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Travel: Vancouver Views - Ladue News: Travel

Travel: Vancouver Views

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Posted: Thursday, March 7, 2013 12:00 pm | Updated: 12:34 pm, Thu Mar 7, 2013.

When British Royal Navy officer Captain George Vancouver arrived in this slice of Canadian heaven in 1792, he was transfixed by what he saw.

Some 200 years later, my view from an all-glass-walled bathroom from the 14th floor of Vancouver’s Fairmont Pacific Rim is a bit different, but no less breathtaking. I don’t often become enamored with my hotel room, but I have to admit, one look at our accommodations (really, the bathroom), and I wanted to put a cot in it and stay forever. Luxury, drama, sophistication, whimsy and comfort merely begin with renowned Canadian architect James K.M. Cheng’s Japanese-style marble Jacuzzi soaking tub, placed right smack up to the floor-to-ceiling glass wall. Upon arrival, a crystal-clear koi pond sprinkled by overhead ‘rain’ welcomes you at the front door. Giovane cafe + winebar serves fresh morning pastries and transforms into an Italian wine bar at night. Afternoon tea, a Fairmont tradition, comes via an Art Deco trolley and the Lobby Lounge soothes as you cozy up to the mesmerizing contemporary fireplace to listen to music from the one-of-a-kind Fazioli piano. ORU is the star restaurant here, where executive chef Darren Brown treated us to a six-course tasting, starting off with an amuse-bouche of watermelon/strawberry-infused gazpacho and continuing to surprise us with his fusion of flavors in sushi selections, a Kalua pork belly and Haida Gwaii olive-crusted halibut. For some downtime, Willow Stream Spa—encompassing 15,000 square feet of the property’s entire fifth floor—offers more than 50 spa services in the loveliest of surroundings.

The view from our fishbowl existence finally lured me outside for a walk along the sea wall bordering Coal Harbour. Towering glass and steel buildings form a backdrop for blocks and blocks of flower-filled parks, sunbathers on lush green grass, children splashing in water parks, dockside restaurants and water activity of every kind.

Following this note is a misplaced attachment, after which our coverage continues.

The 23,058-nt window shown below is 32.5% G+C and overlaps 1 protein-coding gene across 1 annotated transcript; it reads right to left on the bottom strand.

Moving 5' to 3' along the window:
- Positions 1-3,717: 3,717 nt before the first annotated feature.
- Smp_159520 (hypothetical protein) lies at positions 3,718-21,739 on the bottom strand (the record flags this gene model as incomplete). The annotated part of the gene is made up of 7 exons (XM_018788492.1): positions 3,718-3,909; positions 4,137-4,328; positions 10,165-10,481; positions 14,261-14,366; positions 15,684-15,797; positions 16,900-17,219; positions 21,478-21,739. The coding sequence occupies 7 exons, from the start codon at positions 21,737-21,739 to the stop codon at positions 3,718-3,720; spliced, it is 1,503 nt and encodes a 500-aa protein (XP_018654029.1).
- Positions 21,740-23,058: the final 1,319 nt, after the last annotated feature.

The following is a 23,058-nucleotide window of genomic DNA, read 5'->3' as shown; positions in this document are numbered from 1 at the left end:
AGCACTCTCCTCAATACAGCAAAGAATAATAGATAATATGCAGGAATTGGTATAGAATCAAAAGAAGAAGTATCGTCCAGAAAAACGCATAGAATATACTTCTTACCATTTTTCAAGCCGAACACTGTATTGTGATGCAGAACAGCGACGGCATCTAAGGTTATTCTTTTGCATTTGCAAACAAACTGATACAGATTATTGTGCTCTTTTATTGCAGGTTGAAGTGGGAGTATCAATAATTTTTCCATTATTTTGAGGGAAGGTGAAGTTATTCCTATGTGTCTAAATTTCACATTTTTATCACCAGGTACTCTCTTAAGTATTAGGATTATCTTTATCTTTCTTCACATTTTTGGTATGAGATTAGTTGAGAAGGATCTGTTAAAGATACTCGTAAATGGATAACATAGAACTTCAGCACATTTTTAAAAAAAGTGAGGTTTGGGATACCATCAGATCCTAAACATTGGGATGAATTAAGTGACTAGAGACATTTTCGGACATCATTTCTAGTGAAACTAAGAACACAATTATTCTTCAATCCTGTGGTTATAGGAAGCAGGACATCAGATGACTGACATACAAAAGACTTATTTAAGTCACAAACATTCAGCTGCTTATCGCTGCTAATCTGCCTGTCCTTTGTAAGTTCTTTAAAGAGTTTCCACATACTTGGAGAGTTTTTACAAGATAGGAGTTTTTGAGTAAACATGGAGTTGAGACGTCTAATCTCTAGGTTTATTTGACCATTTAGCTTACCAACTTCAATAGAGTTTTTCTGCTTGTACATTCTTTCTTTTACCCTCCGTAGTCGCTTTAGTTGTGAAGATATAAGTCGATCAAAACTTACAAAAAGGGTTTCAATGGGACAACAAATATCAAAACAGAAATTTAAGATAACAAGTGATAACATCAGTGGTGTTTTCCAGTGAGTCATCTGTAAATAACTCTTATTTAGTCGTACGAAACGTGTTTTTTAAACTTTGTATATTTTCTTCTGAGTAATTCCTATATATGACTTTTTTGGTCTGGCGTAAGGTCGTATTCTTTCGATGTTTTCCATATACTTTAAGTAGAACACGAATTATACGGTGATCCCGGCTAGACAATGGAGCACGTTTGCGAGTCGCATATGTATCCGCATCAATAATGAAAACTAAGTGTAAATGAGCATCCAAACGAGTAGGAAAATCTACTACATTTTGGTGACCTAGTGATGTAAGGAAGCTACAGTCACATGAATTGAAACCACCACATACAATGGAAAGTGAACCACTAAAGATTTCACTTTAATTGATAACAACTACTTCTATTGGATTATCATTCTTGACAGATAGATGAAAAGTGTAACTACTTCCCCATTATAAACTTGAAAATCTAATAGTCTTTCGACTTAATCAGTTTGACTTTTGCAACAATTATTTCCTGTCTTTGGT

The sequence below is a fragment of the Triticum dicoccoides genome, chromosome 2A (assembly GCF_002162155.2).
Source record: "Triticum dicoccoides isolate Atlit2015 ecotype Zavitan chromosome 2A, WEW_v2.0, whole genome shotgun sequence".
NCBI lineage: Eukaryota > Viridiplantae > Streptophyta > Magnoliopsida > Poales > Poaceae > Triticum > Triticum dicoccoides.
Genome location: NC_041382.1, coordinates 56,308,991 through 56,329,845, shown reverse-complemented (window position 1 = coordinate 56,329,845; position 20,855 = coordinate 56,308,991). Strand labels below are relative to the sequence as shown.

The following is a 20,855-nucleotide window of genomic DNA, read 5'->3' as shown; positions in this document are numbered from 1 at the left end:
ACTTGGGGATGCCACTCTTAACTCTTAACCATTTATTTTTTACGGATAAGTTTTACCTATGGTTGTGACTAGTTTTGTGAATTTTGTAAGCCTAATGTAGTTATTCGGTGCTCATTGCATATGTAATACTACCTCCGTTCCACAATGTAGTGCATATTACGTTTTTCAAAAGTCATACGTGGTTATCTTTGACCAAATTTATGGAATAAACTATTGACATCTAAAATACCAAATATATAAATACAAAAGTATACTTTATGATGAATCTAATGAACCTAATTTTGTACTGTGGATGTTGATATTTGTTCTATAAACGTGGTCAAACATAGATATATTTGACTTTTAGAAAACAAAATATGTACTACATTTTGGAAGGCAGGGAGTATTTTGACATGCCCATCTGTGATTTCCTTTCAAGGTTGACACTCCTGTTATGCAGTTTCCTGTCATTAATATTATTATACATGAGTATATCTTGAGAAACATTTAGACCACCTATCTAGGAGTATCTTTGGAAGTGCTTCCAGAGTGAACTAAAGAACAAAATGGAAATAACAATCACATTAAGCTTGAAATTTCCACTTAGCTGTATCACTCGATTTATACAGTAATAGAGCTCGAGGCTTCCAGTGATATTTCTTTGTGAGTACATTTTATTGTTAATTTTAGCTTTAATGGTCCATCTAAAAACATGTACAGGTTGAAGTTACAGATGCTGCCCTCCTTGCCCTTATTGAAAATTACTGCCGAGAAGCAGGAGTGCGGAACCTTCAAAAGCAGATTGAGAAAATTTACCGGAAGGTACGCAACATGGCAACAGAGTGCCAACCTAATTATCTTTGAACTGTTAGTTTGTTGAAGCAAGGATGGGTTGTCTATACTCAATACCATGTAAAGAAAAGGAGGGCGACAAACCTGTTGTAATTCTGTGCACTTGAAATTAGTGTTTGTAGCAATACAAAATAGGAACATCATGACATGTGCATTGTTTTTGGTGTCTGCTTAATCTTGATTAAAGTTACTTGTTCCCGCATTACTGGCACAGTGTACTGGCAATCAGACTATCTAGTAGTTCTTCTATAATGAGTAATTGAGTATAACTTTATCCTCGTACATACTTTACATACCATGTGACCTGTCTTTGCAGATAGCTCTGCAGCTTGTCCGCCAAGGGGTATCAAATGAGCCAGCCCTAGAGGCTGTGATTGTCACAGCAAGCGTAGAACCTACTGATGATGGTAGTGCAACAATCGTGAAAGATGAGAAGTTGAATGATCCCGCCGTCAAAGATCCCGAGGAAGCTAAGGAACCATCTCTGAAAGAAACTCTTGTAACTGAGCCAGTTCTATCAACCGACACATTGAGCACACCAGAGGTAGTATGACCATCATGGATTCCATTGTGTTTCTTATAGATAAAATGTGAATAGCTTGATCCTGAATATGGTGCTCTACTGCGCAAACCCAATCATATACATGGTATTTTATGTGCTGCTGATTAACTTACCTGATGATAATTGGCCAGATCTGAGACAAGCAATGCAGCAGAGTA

Eventually, the sea wall takes you to Stanley Park, the jewel of Vancouver. This thousand-acre wonderland is an oasis for city dwellers featuring Deadman’s Island, the Rose Garden, the locals’ beloved Girl In A Wetsuit bronze statue, the Vancouver Rowing Club clubhouse and the majestic Totem Poles. Horse-drawn carriages are a delightful way to explore.

Food choices are endless, and range from kiosks of ‘Japadog,’ a Japanese style hotdog featuring toppings of teriyaki sauce, mayo and seaweed to restaurants supervised by some of the finest chefs in North America. A few favorite spots: Le Crocodile, Bishop’s, Seasons in the Park, Cardero’s and LIFT, all along the sea wall; La Terrazza and Simply Thai in historic Yaletown; Blue Water Café + Raw Bar, (a must), also in Yaletown; and the funky Chambar, a Belgian restaurant in Gastown for “civilized debauchery.”

Don’t miss a visit across the bridge to Granville Island for one of the most spectacular markets you’ve ever seen. Many farmers markets are chaotic and unorganized. Not this one. You’ll find everything to like on this little island—really a peninsula. The Kids Market is unique and adorable. If you don’t have a kid, borrow one and enjoy all there is to see. Foraging your way up and down the aisles at the Public Market is a perfect way to enjoy a reasonable, delicious meal. For a ‘sit-down,’ try Bridges, The Sandbar or the trendy Edible Canada at the Market. And always, always, leave room for a scoop or two of gelato at Bella Gelateria, voted the Florence Gelato Festival Winner of 2012—and worth every lick. You can always work off all those calories by paddle-boarding, kayaking, swimming, boating, sailing, fishing, jet-skiing, wind-surfing, wakeboarding and waterskiing in the waters surrounding the city.

There are four Fairmont hotels in Vancouver. All are superb, but I wouldn’t want to stay anywhere else but the Fairmont Pacific Rim, with its amenities so updated that each room has its own iPad for contacting all the hotel services. And, of course, there’s the view and that soaking tub…which I absolutely must leave before I turn into a prune.

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